In 1993 Elizabeth Whelan, the president of the American Council on Science and Health, wrote Toxic Terror , in which she dispelled the many alarms being sounded about organochlorine compounds, such as DDT, dioxins and PCBs, which were being blamed for causing cancer. Joe Thornton discusses the links of such chemicals to cancer in Pandora's Poison , yet he ignores her arguments.
He also ignores What Risk ? and Environmental Health , which have been published by the European Science and Environment Forum. These books assess the claims that minute traces of substances like organochlorines damage the environment, but find little proof that they do. Their chapters are written by senior academics, but are likewise not considered worthy of note. Perhaps none of this is surprising because, in his introduction, Thornton eschews scientific risk assessment and places his faith in the somewhat vague "precautionary principle".
This book is a sustained attack on the chloralkali chemical industry by an opponent who writes well and argues skilfully - if not convincingly. It brings together a lot of factual data, and as such could be a useful source book, if only one did not feel slightly uneasy with its careful selection of data. For example, Thornton glosses over the Peruvian cholera outbreak, which began in 1990, when the country suspended the chlorination of water supplies. Greenpeace claimed that banning this use of chlorine would prevent the formation of cancer-causing organochlorines in drinking water. The result was an epidemic that affected a million people and killed 10,000.
Pandora's Poison paints a picture of a world awash with the organochlorines formerly used as pesticides, herbicides, insulating oils and dry-cleaning solvents. With hindsight we were wrong to use some of these chemicals, and we can only regret that much of what was manufactured still lingers in the environment and will be with us for decades to come, until microbes and sunlight destroy them.
Was it a road to hell that was paved with good intentions? DDT boosted agricultural production after the second world war, and it is still keeping Ecuador malaria-free. The dry-cleaning solvent perchloroethylene is non-flammable and non-toxic and replaced dangerous chemicals. Because it is volatile, tiny amounts of this chemical can be detected everywhere. Of course, we are talking about only parts per trillion, but that is thanks to the skill of analytical chemists.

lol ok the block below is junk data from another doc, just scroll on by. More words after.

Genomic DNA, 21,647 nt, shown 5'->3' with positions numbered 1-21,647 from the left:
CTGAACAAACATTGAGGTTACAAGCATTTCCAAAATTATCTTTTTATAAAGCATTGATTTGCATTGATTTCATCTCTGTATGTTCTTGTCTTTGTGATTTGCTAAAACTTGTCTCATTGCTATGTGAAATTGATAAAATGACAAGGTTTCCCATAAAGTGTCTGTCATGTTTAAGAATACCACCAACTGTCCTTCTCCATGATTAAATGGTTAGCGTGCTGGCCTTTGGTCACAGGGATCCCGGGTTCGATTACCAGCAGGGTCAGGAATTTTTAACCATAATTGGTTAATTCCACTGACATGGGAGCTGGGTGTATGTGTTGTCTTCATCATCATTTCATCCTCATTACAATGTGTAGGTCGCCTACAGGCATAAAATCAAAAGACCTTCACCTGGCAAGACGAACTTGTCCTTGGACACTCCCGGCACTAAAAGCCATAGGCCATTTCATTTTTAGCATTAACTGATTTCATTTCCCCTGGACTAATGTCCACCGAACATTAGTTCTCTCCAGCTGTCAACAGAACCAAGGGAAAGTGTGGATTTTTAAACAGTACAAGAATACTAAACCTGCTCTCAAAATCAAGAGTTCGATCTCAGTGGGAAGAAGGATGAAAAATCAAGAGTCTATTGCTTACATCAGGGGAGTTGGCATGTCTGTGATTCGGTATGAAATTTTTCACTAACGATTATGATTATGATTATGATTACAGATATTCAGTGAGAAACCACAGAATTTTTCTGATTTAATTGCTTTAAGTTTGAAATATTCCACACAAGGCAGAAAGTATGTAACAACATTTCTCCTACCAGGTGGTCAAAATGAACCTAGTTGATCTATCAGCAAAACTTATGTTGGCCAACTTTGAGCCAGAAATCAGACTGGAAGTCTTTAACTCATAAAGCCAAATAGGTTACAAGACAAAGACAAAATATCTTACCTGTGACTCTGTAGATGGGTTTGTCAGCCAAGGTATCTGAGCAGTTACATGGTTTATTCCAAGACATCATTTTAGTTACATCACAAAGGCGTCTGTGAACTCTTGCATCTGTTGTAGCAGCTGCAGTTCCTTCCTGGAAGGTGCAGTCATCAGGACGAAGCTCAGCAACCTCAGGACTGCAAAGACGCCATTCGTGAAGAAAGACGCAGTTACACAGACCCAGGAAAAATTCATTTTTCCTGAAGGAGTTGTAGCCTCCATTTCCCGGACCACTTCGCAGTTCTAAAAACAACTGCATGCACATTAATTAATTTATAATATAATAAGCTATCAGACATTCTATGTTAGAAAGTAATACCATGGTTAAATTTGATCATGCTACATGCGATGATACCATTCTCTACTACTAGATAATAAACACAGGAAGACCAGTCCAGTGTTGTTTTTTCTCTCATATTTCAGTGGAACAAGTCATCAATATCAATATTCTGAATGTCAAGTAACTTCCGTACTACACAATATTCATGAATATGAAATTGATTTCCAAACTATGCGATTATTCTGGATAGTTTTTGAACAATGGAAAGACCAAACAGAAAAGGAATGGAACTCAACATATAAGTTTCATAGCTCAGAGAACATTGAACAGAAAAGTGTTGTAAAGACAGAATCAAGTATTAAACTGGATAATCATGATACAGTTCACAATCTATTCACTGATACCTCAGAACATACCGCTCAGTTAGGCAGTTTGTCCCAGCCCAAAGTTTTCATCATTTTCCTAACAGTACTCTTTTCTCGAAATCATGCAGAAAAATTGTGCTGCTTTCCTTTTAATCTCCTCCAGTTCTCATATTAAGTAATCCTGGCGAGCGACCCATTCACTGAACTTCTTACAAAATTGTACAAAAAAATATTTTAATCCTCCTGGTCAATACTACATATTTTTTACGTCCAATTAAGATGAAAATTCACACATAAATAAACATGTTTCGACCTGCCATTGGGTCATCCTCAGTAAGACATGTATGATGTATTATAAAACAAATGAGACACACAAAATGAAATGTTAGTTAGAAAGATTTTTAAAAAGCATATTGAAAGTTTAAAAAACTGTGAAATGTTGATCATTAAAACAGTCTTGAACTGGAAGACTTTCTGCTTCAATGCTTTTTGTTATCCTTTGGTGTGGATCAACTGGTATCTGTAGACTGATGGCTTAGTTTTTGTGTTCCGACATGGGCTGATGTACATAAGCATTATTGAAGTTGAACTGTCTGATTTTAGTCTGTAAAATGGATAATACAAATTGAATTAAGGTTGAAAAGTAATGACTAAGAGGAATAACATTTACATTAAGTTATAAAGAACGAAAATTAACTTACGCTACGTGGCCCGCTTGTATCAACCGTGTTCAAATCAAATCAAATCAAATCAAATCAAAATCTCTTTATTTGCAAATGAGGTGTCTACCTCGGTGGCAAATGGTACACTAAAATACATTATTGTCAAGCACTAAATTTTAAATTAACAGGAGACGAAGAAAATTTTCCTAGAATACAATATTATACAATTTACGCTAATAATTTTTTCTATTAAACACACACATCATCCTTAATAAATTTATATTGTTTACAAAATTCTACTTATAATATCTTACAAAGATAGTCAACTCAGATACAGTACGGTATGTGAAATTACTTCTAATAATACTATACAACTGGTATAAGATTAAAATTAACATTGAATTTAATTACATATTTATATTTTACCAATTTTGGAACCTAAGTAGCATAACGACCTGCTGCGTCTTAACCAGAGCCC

And there is the rub. Thornton can only talk about organochlorines being detected in everything on the planet because chemists have the ability to measure them in truly minuscule amounts. Were we able to detect arsenic at the same levels, then Pandora's Poison might have been about this cancer-causing element, which we know is present in breast milk, blood, birds' eggs and baby seals.
Pandora's Poison is in three parts: part one states the problem (organochlorines); two identifies the cause (the chemical industry); and three offers a solution (ban all chlorine production). In the final assessment, Thornton assesses the cost of giving up chlorine, but he fails to take into account the accumulated capital of a century of lives saved by chlorination.
Of course, there is a story to tell of our misuse of organochlorines. Carbon tetrachloride was a toxic dry-cleaning solvent, chloroform was a dangerous anaesthetic, PCB oils and dioxins caused severe acne, DDT was grossly overused, and CFCs damage the ozone layer. But these are hazards that have been recognised and dealt with. So why should we deny ourselves other benefits that chlorine brings, not least of which is PVC with its energy-saving and life-saving uses? Are we really that stupid?
John Emsley is science writer in residence in the department of chemistry, University of Cambridge.
Pandora's Poison: Chlorine, Health and a New Environmental Strategy
Author - Joe Thornton
ISBN - 0 262 20124 0
Publisher - MIT Press
Price - £23.95
Pages - 599